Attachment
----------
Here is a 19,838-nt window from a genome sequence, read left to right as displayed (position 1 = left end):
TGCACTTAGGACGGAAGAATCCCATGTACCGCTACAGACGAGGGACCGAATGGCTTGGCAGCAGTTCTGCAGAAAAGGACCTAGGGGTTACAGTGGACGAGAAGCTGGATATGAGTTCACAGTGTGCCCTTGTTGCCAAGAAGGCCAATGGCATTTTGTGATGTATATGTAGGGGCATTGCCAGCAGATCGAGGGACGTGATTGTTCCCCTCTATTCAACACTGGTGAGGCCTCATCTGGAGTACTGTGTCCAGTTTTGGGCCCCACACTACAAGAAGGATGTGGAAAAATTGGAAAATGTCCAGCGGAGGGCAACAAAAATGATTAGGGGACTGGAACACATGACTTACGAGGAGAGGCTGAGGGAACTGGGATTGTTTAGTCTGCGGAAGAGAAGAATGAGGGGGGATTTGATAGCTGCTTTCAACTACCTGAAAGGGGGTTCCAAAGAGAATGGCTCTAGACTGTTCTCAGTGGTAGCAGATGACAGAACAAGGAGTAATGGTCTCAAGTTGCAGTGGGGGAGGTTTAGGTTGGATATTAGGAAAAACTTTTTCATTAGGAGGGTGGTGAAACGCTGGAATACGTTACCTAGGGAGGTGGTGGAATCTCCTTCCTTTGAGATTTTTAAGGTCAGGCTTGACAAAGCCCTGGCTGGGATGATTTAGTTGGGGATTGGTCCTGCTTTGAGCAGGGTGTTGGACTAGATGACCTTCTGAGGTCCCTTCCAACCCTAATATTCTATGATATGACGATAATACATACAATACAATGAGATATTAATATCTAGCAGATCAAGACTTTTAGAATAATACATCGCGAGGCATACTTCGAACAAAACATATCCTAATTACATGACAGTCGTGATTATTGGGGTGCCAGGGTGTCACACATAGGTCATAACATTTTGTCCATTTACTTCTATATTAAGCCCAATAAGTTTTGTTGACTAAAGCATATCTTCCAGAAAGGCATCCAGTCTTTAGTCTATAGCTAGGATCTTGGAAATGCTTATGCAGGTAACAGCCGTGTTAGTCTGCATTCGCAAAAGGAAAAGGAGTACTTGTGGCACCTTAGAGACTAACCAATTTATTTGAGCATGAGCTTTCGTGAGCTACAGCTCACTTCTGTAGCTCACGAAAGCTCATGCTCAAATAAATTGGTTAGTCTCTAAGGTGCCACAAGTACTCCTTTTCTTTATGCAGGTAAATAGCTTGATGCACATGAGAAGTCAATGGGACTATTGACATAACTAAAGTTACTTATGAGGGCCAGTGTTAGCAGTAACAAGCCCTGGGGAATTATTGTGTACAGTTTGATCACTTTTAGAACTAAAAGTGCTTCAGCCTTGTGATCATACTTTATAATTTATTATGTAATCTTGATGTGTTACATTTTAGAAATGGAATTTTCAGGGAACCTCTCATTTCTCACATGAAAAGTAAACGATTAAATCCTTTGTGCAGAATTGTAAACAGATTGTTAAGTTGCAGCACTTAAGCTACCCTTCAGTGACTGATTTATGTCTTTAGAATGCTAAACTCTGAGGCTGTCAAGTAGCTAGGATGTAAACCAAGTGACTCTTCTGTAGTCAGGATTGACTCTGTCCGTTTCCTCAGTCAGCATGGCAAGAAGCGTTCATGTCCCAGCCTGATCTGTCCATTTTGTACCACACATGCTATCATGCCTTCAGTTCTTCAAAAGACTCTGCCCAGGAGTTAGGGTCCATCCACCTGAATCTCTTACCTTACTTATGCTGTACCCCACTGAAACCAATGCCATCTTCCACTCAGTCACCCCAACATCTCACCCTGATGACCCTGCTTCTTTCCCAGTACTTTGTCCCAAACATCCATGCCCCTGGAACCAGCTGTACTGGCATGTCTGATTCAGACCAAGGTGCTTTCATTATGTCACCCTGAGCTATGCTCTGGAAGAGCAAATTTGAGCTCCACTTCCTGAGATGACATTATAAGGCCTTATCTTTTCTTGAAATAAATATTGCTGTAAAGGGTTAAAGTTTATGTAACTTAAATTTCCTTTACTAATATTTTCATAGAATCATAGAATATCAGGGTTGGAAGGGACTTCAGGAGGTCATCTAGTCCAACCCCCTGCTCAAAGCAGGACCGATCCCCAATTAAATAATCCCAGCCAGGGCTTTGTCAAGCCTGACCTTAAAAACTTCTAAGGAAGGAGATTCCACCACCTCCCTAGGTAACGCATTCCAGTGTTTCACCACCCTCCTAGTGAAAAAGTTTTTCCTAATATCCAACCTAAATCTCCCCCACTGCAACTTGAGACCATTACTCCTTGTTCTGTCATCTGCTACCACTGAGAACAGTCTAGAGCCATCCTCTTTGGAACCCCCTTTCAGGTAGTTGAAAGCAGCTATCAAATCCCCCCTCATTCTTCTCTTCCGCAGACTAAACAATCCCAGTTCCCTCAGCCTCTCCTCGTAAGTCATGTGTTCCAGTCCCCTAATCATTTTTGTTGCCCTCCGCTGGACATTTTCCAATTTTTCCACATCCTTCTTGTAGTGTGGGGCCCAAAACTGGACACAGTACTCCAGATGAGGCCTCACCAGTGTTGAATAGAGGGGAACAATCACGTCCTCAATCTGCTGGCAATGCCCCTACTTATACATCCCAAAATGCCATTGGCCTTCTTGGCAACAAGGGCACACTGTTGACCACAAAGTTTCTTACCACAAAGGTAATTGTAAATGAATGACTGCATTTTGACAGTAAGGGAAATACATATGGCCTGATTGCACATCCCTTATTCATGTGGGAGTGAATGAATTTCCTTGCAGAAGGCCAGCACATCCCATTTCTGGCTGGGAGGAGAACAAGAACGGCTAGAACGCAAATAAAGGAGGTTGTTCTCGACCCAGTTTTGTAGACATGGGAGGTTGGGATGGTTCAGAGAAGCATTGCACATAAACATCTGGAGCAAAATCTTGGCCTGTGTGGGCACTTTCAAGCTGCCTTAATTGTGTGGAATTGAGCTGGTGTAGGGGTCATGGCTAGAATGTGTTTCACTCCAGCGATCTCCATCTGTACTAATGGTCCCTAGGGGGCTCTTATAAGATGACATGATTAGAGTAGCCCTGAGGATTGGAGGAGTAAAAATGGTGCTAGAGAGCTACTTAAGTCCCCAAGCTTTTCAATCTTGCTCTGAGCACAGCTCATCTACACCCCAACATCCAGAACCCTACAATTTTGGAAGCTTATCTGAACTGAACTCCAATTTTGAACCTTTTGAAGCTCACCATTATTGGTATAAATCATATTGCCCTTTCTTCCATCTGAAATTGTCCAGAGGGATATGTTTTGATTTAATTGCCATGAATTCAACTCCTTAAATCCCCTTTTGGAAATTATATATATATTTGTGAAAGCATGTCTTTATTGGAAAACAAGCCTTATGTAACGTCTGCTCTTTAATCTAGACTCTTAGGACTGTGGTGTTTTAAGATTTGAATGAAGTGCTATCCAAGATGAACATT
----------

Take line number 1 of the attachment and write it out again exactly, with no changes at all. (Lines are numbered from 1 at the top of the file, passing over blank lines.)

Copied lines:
Here is a 19,838-nt window from a genome sequence, read left to right as displayed (position 1 = left end):